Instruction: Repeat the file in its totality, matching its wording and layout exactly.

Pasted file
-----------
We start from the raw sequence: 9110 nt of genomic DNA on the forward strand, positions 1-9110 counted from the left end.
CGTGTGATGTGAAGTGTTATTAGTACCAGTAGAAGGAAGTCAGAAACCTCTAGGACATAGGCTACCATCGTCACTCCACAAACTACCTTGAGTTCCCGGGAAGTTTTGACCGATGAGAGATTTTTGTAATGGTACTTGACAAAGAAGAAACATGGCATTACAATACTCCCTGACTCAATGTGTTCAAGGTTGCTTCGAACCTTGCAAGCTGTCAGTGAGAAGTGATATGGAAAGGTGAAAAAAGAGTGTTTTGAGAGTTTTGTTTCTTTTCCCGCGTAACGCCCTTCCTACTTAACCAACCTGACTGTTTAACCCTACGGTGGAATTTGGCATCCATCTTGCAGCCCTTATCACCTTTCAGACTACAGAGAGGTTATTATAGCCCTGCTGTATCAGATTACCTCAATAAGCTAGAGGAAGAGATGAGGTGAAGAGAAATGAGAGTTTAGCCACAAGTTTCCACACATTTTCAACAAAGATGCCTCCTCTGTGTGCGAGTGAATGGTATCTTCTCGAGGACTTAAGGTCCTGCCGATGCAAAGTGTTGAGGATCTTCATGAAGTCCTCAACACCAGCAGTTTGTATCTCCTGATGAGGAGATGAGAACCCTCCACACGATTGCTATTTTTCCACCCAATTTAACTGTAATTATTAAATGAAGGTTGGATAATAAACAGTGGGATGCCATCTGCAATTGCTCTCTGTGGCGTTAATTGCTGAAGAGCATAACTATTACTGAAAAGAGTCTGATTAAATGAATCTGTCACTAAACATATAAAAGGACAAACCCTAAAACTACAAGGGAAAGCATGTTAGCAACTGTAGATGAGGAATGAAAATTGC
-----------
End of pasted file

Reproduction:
We start from the raw sequence: 9110 nt of genomic DNA on the forward strand, positions 1-9110 counted from the left end.
CGTGTGATGTGAAGTGTTATTAGTACCAGTAGAAGGAAGTCAGAAACCTCTAGGACATAGGCTACCATCGTCACTCCACAAACTACCTTGAGTTCCCGGGAAGTTTTGACCGATGAGAGATTTTTGTAATGGTACTTGACAAAGAAGAAACATGGCATTACAATACTCCCTGACTCAATGTGTTCAAGGTTGCTTCGAACCTTGCAAGCTGTCAGTGAGAAGTGATATGGAAAGGTGAAAAAAGAGTGTTTTGAGAGTTTTGTTTCTTTTCCCGCGTAACGCCCTTCCTACTTAACCAACCTGACTGTTTAACCCTACGGTGGAATTTGGCATCCATCTTGCAGCCCTTATCACCTTTCAGACTACAGAGAGGTTATTATAGCCCTGCTGTATCAGATTACCTCAATAAGCTAGAGGAAGAGATGAGGTGAAGAGAAATGAGAGTTTAGCCACAAGTTTCCACACATTTTCAACAAAGATGCCTCCTCTGTGTGCGAGTGAATGGTATCTTCTCGAGGACTTAAGGTCCTGCCGATGCAAAGTGTTGAGGATCTTCATGAAGTCCTCAACACCAGCAGTTTGTATCTCCTGATGAGGAGATGAGAACCCTCCACACGATTGCTATTTTTCCACCCAATTTAACTGTAATTATTAAATGAAGGTTGGATAATAAACAGTGGGATGCCATCTGCAATTGCTCTCTGTGGCGTTAATTGCTGAAGAGCATAACTATTACTGAAAAGAGTCTGATTAAATGAATCTGTCACTAAACATATAAAAGGACAAACCCTAAAACTACAAGGGAAAGCATGTTAGCAACTGTAGATGAGGAATGAAAATTGC